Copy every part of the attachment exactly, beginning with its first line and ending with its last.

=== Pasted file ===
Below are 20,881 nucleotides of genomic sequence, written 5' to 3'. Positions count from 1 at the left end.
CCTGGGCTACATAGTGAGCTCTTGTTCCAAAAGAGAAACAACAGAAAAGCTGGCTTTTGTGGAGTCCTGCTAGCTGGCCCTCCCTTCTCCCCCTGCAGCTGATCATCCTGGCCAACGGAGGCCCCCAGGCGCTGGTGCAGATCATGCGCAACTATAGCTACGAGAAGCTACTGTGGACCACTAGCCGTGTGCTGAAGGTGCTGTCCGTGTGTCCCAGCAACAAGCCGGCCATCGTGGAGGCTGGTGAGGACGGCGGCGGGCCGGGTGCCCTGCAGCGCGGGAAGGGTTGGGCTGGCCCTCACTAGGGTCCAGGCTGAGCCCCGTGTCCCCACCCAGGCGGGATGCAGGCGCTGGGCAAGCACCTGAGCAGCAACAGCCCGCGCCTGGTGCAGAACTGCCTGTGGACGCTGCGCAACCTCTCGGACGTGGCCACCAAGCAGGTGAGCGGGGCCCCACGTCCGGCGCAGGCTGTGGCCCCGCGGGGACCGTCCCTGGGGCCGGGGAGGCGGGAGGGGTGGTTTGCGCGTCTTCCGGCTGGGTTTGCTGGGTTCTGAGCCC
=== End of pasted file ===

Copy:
Below are 20,881 nucleotides of genomic sequence, written 5' to 3'. Positions count from 1 at the left end.
CCTGGGCTACATAGTGAGCTCTTGTTCCAAAAGAGAAACAACAGAAAAGCTGGCTTTTGTGGAGTCCTGCTAGCTGGCCCTCCCTTCTCCCCCTGCAGCTGATCATCCTGGCCAACGGAGGCCCCCAGGCGCTGGTGCAGATCATGCGCAACTATAGCTACGAGAAGCTACTGTGGACCACTAGCCGTGTGCTGAAGGTGCTGTCCGTGTGTCCCAGCAACAAGCCGGCCATCGTGGAGGCTGGTGAGGACGGCGGCGGGCCGGGTGCCCTGCAGCGCGGGAAGGGTTGGGCTGGCCCTCACTAGGGTCCAGGCTGAGCCCCGTGTCCCCACCCAGGCGGGATGCAGGCGCTGGGCAAGCACCTGAGCAGCAACAGCCCGCGCCTGGTGCAGAACTGCCTGTGGACGCTGCGCAACCTCTCGGACGTGGCCACCAAGCAGGTGAGCGGGGCCCCACGTCCGGCGCAGGCTGTGGCCCCGCGGGGACCGTCCCTGGGGCCGGGGAGGCGGGAGGGGTGGTTTGCGCGTCTTCCGGCTGGGTTTGCTGGGTTCTGAGCCC